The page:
An Afghan strategy
President Obama balances more troops with a limited mission.

Wednesday, December 2, 2009

PRESIDENT OBAMA outlined a strong but carefully calibrated commitment to Afghanistan and Pakistan Tuesday night. Gen. Stanley A. McChrystal, the commander he appointed last summer, will get most of the troops he requested to implement a counterinsurgency strategy aimed at protecting the Aghan population -- and he will get them sooner than he had expected. But Mr. Obama distinctly circumscribed the mission for U.S. forces. They will aim not to defeat the Taliban but to reverse its momentum, secure major population centers and train Afghan forces so that they can take over the fight. The president's date for beginning a U.S. withdrawal, July 2011, follows the planned arrival of the last reinforcements by only a year.

Mr. Obama's troop decision is both correct and courageous: correct because it is the only way to prevent a defeat that would endanger this country and its vital interests; and courageous because he is embarking on a difficult and costly mission that is opposed by a large part of his own party. Importantly, the president did not set an end date or a timetable for the mission beyond July 2011; the pace of extracting U.S. forces will depend on developments on the ground.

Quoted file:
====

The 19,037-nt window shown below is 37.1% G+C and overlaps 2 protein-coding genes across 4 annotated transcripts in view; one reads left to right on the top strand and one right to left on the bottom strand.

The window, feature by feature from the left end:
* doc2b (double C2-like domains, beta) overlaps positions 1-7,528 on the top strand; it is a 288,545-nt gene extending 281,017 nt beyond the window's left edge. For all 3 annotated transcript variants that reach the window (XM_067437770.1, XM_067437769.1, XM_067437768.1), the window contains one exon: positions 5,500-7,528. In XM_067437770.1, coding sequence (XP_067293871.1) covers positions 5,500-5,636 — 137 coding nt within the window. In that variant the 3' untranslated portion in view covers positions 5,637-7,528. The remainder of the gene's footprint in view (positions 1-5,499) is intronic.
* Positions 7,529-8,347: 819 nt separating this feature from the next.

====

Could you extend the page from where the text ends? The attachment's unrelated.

His months of deliberation appear to have given him a very specific -- and perhaps overly narrow -- vision of what the United States will and will not seek to accomplish. Defeating al-Qaeda was the only goal to which Mr. Obama expressed an unambiguous commitment. While "we will continue to advise and assist Afghanistan's Security Forces to ensure that they can succeed over the long haul," he said, it "will be clear to the Afghan government -- and, more importantly, to the Afghan people -- that they will ultimately be responsible for their own country."

This careful balancing of strategy and rhetoric will probably subject Mr. Obama to criticism from both liberals and conservatives in Congress while leaving Afghans uncertain about how much and for how long they can count on U.S. support. Mr. Obama's bet that time pressure will inspire a more urgent reform effort by the government is risky, since he could also be stoking a waiting strategy on the part of the Taliban.

In Pakistan, generals and civilian leaders will hesitate to join the fight against the Afghan Taliban if they believe the United States itself may give it up in two or three years. Mr. Obama stressed that his administration was committed to a long-term strategic partnership with Pakistan; in fact, the success of his strategy will probably hinge on whether he can strengthen what is now a shaky partnership to the point that Pakistan, the United States and Afghanistan fully unite against the Islamic extremist groups on both sides of the border.

Many in America and around the world have wondered about Mr. Obama's personal dedication to winning that war. The president's speech offered a qualified answer. He said he must "weigh all of the challenges that our nation faces," and argued against a more expansive commitment to Afghanistan "because the nation I am most interested in building is our own." But he also described powerfully the threat posed by "violent extremism," and said, "it will be an enduring test of our free society and our leadership in the world." With obvious reluctance but with clear-headedness, Mr. Obama has taken a major step toward meeting that test.

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